WASHINGTON (CN) – With no movement on Trump’s $5 billion demand for border-wall funding, federal employees, and even more federal contractors, are starting to feel the impact of the partial government shutdown as the workforce heads into 2019.

Smaller national parks like Fort McHenry National Monument in Maryland, and state and local farm service centers through the Department of Agriculture, were among those that closed their doors indefinitely as lawmakers failed to pass a temporary spending bill Friday night.

But as the U.S. workforce picked back up Wednesday morning after the Christmas holiday, additional operations either went dark or are beginning to see employees work without payment.

Those include about 89 percent of the Food Safety and Inspection Service under the U.S. Department of Agriculture and about 8,000 employees at the Department of Health and Human Services.

Scientific sections of the government, from those at NASA to the U.S. Geological Survey and beyond, will see about 380,000 employees furloughed while another 420,000 “essential” employees, like air-traffic controllers and and those who manage lab animals, would return to work without pay.

By Wednesday morning several heads of agencies took to Twitter to clarify the extent of the partial shutdown’s impact on their workforces while reassuring the public that their broader work would not be overly impacted.

Among them was Scott Gottlieb, head of the U.S. Food and Drug Administration.

“During this partial government shutdown, the FDA is able to continue activities involving the safety of human life,” Gottlieb wrote. “ As such, we continue important work related to the importation of products we regulate.”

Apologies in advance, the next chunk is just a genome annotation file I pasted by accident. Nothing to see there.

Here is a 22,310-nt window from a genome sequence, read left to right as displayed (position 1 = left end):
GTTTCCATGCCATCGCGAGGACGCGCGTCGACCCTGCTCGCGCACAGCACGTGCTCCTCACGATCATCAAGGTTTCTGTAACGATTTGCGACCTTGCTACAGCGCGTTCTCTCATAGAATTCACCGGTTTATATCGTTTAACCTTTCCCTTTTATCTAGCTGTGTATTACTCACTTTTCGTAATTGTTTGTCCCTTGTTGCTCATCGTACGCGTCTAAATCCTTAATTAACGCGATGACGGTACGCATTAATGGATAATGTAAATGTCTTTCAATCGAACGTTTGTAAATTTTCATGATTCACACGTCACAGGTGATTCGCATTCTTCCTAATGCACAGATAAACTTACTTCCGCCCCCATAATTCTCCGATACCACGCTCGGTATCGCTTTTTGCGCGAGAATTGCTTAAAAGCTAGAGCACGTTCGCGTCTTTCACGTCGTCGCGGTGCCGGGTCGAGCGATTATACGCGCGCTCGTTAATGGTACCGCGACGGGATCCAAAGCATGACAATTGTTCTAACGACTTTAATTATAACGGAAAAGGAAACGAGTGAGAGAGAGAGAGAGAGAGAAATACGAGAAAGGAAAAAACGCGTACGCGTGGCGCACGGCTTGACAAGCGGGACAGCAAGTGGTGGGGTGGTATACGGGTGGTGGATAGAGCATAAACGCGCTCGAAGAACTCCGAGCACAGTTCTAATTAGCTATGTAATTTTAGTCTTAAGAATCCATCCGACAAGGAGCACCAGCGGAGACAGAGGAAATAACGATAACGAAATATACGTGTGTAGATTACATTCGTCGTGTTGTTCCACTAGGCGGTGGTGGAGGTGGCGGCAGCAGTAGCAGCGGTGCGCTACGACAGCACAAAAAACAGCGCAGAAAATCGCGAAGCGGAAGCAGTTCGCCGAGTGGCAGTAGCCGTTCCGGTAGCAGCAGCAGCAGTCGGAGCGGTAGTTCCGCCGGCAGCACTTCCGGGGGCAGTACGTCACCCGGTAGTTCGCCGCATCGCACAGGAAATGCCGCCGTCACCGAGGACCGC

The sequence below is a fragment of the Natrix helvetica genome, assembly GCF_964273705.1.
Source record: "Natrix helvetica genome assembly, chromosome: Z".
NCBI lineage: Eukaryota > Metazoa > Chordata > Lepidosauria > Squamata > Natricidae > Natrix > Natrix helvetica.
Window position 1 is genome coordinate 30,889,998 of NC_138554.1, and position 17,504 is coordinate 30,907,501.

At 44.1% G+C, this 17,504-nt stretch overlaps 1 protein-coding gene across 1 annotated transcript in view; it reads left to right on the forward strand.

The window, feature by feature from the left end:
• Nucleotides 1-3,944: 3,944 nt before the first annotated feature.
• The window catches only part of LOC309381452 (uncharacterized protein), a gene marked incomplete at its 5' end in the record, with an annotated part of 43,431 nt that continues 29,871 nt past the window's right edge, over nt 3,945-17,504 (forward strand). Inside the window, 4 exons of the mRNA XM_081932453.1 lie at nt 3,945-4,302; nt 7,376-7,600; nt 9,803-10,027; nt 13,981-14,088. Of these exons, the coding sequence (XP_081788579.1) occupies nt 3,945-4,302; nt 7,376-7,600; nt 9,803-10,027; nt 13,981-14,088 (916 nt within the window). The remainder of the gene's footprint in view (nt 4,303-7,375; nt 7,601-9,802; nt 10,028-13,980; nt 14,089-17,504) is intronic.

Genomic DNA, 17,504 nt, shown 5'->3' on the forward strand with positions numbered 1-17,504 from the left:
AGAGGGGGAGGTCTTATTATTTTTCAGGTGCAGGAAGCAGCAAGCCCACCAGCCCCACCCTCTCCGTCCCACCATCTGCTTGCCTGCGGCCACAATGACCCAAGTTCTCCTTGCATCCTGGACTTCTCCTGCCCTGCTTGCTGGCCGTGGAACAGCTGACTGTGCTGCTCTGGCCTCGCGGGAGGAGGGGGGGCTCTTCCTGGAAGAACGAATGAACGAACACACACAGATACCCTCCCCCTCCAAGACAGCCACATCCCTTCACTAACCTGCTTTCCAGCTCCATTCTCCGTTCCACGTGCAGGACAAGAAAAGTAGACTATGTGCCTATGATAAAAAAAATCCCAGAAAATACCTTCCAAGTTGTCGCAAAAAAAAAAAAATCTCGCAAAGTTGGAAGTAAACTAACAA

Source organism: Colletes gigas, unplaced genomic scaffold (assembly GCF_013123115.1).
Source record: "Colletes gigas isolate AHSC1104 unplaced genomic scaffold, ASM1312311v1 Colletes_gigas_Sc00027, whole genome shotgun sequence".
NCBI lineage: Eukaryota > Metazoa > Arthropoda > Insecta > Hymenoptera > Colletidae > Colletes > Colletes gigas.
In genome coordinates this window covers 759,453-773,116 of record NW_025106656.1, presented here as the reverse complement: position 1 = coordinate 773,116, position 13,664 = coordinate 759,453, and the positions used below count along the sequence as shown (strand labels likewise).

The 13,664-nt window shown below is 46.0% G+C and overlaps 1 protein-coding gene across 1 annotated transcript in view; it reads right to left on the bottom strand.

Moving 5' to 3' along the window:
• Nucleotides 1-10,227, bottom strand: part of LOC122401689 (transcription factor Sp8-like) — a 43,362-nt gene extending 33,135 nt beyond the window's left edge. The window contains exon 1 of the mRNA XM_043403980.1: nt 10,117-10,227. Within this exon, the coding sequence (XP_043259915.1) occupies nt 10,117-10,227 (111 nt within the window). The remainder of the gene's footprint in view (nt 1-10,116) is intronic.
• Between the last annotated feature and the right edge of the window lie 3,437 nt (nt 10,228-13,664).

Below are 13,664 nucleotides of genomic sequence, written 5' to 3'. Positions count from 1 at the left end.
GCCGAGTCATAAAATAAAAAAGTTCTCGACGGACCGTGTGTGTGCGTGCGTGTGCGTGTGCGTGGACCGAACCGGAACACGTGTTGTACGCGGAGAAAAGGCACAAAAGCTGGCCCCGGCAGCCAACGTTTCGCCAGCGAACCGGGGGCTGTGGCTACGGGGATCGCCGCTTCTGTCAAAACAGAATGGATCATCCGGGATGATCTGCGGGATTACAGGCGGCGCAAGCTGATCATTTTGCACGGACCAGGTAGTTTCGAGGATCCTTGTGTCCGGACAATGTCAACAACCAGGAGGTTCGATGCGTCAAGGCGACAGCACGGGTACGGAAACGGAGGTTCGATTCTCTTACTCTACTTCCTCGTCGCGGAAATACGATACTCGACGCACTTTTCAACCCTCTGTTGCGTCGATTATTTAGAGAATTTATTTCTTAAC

According to the Department of Health and Human Services, about 41 percent of their staff would be furloughed as of Wednesday.

And while agencies are continuing to develop plans for employees, it is harder to narrow the impact faced by those government contractors who work for those impacted agencies. Contractors face a different challenge because private companies continue to be bound by labor laws, while the government can manipulate labor laws to keep things moving.

In a post on the National Law Review website, they detailed the complex nature of this issue. Things like the Worker Adjustment and Retraining Notification, or WARN Act, require 60 days notice of a work stoppage and the sudden nature of this shutdown could cause them to run afoul of that law.

They suggested telling employees not to work at all if their federally linked agency is furloughed, or have them work a reduced work week.

“A government shutdown would require many government contractors to make difficult choices,” wrote Guy Brenner, a partner in the Labor & Employment Law Department.